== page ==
Historic Stadium Demolished

Historic Houston stadium being demolished: A piece of Rushmore will be gone

Historic Houston stadium being demolished: A piece of Rushmore

1 Delmar Field House October 2013
Unique structural design wasn't enough to save the Delmar Fieldhouse from the wrecking ball. Photo by Julie Knutson
Rushmore the movie with kite-flying scene with Delmar Fieldhouse in background
Max Fischer flies a box kite in front of the Delmar Fieldhouse in 1998 Houston classic Rushmore. YouTube
Delmar Field House October 2013
Designed in 1958, the facility has been used by HISD primarily as a basketball arena. Photo by Julie Knutson
Delmar Field House October 2013
The building will be replaced by a new fieldhouse designed by Houston-based architecture firm PBK. Photo by Julie Knutson
Delmar Field House October 2013
The upcoming fieldhouse is expected to open in late 2016. Photo by Julie Knutson
1 Delmar Field House October 2013
Rushmore the movie with kite-flying scene with Delmar Fieldhouse in background
Delmar Field House October 2013
Delmar Field House October 2013
Delmar Field House October 2013

While preservationists rallied to save the aging Astrodome, another unique piece of Houston's architectural past sat rotting next to the Northwest Mall. And now a demolition team is busy at work.

The Delmar Fieldhouse may not be Houston's most well-known building. But as one of the few remaining structures of its kind in the nation, the oddly-shaped HISD arena has given the city some extra cultural street cred . . . in addition, of course, to the building's appearance in Wes Anderson's 1998 indie classic Rushmore.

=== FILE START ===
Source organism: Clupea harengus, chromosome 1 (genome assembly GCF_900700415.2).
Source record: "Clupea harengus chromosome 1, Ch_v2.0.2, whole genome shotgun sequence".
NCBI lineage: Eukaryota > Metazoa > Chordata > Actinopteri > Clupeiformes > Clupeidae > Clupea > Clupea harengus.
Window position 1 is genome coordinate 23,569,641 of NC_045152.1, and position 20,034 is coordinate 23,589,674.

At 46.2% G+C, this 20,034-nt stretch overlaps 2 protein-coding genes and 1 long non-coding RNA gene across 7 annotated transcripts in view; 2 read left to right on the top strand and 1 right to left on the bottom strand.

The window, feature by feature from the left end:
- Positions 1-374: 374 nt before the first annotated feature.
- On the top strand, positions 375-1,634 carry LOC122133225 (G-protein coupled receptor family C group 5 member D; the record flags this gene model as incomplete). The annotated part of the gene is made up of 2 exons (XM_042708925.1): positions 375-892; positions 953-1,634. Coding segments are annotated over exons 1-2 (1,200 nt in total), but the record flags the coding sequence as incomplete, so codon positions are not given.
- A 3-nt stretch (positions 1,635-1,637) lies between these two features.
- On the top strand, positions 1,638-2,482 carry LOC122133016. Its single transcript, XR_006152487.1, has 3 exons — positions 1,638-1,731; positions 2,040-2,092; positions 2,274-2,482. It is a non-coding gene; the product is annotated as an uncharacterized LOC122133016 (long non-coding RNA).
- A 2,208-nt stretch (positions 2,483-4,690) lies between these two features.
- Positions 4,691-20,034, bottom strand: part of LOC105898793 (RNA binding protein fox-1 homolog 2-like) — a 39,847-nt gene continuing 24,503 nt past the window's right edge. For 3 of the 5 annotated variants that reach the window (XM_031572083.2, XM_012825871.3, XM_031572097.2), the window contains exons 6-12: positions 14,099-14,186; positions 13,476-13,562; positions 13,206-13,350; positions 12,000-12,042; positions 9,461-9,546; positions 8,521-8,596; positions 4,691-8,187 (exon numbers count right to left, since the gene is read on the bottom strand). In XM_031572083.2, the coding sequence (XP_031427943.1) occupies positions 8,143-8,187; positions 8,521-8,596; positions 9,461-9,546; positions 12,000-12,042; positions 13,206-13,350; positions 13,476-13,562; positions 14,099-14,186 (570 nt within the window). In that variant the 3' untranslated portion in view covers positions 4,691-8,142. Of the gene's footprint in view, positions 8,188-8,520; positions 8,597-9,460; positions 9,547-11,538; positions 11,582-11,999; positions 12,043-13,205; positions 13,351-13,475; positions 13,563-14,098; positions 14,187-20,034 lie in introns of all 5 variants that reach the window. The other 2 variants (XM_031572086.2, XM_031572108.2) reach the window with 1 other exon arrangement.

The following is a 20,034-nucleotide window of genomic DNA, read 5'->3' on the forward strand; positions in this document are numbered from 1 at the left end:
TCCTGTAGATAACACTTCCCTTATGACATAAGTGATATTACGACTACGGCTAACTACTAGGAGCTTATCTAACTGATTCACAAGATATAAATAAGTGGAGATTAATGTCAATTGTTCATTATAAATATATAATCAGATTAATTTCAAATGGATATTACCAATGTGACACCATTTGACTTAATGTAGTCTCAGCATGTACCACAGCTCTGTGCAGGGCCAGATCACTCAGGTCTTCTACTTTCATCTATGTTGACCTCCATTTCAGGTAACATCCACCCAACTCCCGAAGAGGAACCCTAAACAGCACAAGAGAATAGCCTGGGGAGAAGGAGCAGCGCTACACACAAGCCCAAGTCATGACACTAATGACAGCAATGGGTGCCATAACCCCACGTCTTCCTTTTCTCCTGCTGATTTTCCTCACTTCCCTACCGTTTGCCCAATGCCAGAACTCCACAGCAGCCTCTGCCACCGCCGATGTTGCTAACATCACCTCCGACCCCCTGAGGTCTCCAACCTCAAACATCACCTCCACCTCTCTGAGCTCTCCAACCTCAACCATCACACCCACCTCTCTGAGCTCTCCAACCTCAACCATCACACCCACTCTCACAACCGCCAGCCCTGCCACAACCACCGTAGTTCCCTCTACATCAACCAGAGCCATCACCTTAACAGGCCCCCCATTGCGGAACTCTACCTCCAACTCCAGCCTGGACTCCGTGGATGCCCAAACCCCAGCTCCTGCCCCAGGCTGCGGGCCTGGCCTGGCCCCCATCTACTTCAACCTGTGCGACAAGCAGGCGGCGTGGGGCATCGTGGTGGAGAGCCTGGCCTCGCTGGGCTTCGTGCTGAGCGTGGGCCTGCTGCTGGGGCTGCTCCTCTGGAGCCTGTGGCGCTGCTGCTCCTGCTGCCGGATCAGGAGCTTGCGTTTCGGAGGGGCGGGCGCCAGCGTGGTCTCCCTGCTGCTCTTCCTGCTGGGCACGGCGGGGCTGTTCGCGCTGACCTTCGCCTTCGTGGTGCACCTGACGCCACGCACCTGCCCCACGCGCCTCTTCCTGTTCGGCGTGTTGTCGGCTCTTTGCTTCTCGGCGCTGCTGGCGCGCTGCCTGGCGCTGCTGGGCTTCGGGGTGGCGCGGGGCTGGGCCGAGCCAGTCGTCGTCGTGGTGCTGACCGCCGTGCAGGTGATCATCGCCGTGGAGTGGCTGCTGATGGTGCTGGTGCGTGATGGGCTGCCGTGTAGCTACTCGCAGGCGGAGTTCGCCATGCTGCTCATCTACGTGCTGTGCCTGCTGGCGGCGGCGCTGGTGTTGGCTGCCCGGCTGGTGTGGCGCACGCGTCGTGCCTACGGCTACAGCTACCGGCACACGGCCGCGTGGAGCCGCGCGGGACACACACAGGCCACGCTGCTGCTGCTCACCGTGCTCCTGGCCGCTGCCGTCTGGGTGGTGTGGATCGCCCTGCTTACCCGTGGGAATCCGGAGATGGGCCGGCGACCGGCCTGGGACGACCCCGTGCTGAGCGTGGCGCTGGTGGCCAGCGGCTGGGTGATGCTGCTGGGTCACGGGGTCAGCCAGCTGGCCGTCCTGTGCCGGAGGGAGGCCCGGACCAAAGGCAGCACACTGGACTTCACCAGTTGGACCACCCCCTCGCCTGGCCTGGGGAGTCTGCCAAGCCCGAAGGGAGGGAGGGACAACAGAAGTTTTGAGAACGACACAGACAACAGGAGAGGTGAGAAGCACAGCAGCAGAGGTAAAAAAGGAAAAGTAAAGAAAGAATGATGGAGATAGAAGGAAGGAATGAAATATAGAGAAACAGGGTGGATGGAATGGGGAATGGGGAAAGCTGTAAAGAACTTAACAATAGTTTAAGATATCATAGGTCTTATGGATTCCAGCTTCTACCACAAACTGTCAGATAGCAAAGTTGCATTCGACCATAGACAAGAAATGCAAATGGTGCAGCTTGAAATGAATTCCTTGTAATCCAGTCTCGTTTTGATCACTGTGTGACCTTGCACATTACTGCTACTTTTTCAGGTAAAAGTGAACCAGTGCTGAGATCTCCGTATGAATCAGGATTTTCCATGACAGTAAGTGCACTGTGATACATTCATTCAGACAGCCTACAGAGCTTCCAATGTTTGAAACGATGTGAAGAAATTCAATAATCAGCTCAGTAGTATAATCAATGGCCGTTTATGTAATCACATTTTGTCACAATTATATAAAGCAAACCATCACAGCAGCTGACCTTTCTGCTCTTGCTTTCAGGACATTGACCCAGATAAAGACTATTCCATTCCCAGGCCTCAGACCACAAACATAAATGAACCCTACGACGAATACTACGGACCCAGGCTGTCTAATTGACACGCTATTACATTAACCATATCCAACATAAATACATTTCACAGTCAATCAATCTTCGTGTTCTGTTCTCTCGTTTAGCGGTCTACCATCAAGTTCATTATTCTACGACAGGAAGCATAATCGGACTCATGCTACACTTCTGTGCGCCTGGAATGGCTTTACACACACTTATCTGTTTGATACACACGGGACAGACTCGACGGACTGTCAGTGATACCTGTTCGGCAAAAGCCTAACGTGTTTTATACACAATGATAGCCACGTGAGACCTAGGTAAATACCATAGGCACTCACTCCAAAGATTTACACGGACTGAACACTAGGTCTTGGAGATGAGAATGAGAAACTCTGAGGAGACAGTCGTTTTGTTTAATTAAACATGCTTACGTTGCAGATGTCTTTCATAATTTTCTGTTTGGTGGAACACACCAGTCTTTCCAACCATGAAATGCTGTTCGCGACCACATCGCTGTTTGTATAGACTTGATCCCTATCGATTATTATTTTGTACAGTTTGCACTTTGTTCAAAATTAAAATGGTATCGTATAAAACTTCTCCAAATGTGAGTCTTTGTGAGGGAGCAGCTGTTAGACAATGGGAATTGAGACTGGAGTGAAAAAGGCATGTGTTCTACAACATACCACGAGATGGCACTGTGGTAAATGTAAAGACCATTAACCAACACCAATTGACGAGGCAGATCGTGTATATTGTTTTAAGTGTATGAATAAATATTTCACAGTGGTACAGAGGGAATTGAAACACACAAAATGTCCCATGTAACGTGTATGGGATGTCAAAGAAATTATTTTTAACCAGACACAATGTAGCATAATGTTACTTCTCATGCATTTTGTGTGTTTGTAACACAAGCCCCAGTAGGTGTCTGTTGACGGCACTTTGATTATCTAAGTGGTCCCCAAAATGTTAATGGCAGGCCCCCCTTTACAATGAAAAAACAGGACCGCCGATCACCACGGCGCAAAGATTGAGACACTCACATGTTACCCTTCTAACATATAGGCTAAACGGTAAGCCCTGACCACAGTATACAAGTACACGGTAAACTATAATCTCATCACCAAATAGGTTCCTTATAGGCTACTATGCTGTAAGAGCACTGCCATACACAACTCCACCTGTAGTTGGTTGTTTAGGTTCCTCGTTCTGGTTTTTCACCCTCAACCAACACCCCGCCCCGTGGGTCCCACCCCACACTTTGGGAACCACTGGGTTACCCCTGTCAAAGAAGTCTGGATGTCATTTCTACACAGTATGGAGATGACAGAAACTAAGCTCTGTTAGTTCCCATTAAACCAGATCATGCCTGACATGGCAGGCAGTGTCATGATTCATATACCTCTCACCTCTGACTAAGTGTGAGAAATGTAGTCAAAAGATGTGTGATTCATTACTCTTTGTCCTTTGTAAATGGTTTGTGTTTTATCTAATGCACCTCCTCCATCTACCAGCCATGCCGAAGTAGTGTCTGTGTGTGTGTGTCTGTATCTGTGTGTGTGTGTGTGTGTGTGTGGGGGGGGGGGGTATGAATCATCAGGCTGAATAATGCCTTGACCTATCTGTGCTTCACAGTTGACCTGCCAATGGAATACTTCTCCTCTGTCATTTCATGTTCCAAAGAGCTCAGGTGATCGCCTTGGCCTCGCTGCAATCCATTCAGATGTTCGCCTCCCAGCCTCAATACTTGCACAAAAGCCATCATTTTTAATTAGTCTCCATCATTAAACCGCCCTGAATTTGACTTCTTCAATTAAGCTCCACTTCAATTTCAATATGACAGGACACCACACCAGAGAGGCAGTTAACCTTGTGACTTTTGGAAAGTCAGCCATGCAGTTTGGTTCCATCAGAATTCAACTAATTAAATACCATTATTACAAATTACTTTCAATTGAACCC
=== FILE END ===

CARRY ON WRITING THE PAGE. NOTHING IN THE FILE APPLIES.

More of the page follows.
Well, film buffs and architecture fans need to say their goodbyes quickly as crews continue to dismantle the fieldhouse, which will be replaced with a new arena by Houston-based architecture firm PBK. The new facility is expected to open in late 2016.

 Film buffs and architecture fans need to say their goodbyes quickly as crews continue to dismantle the fieldhouse. 

Designed in 1958 by Houston architect Milton McGinty — whose work includes Rice Stadium and the Masonic Temple at 4911 Montrose — the Delmar Fieldhouse employs a bit of engineering wizardry popular in the late 1950s and early '60s known as a "saddle roof." The technique uses good old fashioned calculus to create a thin structure that resembles a horse saddle.

According to HISD, McGinty's roof remains in poor condition, causing regular flooding issues in locker rooms and a sports medicine area.

“HISD desperately needs a new fieldhouse so that our students can compete with teams from across the Houston area in a setting that is safe and up to standard,” ​HISD athletics director Marmion Dambrino said in a statement. “By moving forward with the demolition now, we’ll be ensuring that we move as quickly as possible to build this new facility once the design is completed.”

During a CultureMap visit to the site, the stadium was completely closed off and surrounded by chain-link fencing.